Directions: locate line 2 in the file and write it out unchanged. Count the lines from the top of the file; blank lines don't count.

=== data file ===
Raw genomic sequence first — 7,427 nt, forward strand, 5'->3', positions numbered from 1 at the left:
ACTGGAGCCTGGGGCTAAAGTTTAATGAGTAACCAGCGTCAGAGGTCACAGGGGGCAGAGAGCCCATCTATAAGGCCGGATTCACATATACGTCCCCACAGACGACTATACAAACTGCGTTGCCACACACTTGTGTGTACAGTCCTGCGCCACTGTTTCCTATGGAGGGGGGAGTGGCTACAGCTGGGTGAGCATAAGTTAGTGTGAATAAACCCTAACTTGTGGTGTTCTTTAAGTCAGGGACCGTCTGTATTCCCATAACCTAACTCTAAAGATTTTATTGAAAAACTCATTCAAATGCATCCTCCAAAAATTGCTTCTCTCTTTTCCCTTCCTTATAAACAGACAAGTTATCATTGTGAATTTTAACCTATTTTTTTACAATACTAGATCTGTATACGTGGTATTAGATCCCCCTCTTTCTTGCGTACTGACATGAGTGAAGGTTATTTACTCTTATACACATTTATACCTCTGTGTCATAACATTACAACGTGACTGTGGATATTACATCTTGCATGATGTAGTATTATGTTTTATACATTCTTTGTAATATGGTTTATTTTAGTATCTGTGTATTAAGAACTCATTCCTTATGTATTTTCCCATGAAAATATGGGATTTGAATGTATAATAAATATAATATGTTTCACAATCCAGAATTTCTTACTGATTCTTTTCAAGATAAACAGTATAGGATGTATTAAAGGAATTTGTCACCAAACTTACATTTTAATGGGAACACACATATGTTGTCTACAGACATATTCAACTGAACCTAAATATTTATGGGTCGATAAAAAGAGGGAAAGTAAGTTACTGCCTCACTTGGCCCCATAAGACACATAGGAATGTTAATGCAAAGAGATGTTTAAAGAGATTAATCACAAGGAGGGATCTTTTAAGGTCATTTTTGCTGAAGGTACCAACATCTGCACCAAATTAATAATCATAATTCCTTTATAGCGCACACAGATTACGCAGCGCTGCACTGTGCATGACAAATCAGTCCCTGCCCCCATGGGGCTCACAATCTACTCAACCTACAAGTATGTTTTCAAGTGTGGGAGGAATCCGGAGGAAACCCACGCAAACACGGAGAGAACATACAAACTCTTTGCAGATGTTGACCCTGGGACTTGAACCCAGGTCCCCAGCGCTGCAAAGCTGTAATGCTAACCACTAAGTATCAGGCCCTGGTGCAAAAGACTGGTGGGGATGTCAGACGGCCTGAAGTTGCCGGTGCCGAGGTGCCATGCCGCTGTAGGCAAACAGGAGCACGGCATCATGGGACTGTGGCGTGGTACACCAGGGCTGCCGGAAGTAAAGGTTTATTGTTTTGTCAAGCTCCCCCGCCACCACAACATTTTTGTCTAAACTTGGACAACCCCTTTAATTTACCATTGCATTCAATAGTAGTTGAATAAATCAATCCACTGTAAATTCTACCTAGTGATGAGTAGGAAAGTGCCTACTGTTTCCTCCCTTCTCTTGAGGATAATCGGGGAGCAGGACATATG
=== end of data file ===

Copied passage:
ACTGGAGCCTGGGGCTAAAGTTTAATGAGTAACCAGCGTCAGAGGTCACAGGGGGCAGAGAGCCCATCTATAAGGCCGGATTCACATATACGTCCCCACAGACGACTATACAAACTGCGTTGCCACACACTTGTGTGTACAGTCCTGCGCCACTGTTTCCTATGGAGGGGGGAGTGGCTACAGCTGGGTGAGCATAAGTTAGTGTGAATAAACCCTAACTTGTGGTGTTCTTTAAGTCAGGGACCGTCTGTATTCCCATAACCTAACTCTAAAGATTTTATTGAAAAACTCATTCAAATGCATCCTCCAAAAATTGCTTCTCTCTTTTCCCTTCCTTATAAACAGACAAGTTATCATTGTGAATTTTAACCTATTTTTTTACAATACTAGATCTGTATACGTGGTATTAGATCCCCCTCTTTCTTGCGTACTGACATGAGTGAAGGTTATTTACTCTTATACACATTTATACCTCTGTGTCATAACATTACAACGTGACTGTGGATATTACATCTTGCATGATGTAGTATTATGTTTTATACATTCTTTGTAATATGGTTTATTTTAGTATCTGTGTATTAAGAACTCATTCCTTATGTATTTTCCCATGAAAATATGGGATTTGAATGTATAATAAATATAATATGTTTCACAATCCAGAATTTCTTACTGATTCTTTTCAAGATAAACAGTATAGGATGTATTAAAGGAATTTGTCACCAAACTTACATTTTAATGGGAACACACATATGTTGTCTACAGACATATTCAACTGAACCTAAATATTTATGGGTCGATAAAAAGAGGGAAAGTAAGTTACTGCCTCACTTGGCCCCATAAGACACATAGGAATGTTAATGCAAAGAGATGTTTAAAGAGATTAATCACAAGGAGGGATCTTTTAAGGTCATTTTTGCTGAAGGTACCAACATCTGCACCAAATTAATAATCATAATTCCTTTATAGCGCACACAGATTACGCAGCGCTGCACTGTGCATGACAAATCAGTCCCTGCCCCCATGGGGCTCACAATCTACTCAACCTACAAGTATGTTTTCAAGTGTGGGAGGAATCCGGAGGAAACCCACGCAAACACGGAGAGAACATACAAACTCTTTGCAGATGTTGACCCTGGGACTTGAACCCAGGTCCCCAGCGCTGCAAAGCTGTAATGCTAACCACTAAGTATCAGGCCCTGGTGCAAAAGACTGGTGGGGATGTCAGACGGCCTGAAGTTGCCGGTGCCGAGGTGCCATGCCGCTGTAGGCAAACAGGAGCACGGCATCATGGGACTGTGGCGTGGTACACCAGGGCTGCCGGAAGTAAAGGTTTATTGTTTTGTCAAGCTCCCCCGCCACCACAACATTTTTGTCTAAACTTGGACAACCCCTTTAATTTACCATTGCATTCAATAGTAGTTGAATAAATCAATCCACTGTAAATTCTACCTAGTGATGAGTAGGAAAGTGCCTACTGTTTCCTCCCTTCTCTTGAGGATAATCGGGGAGCAGGACATATG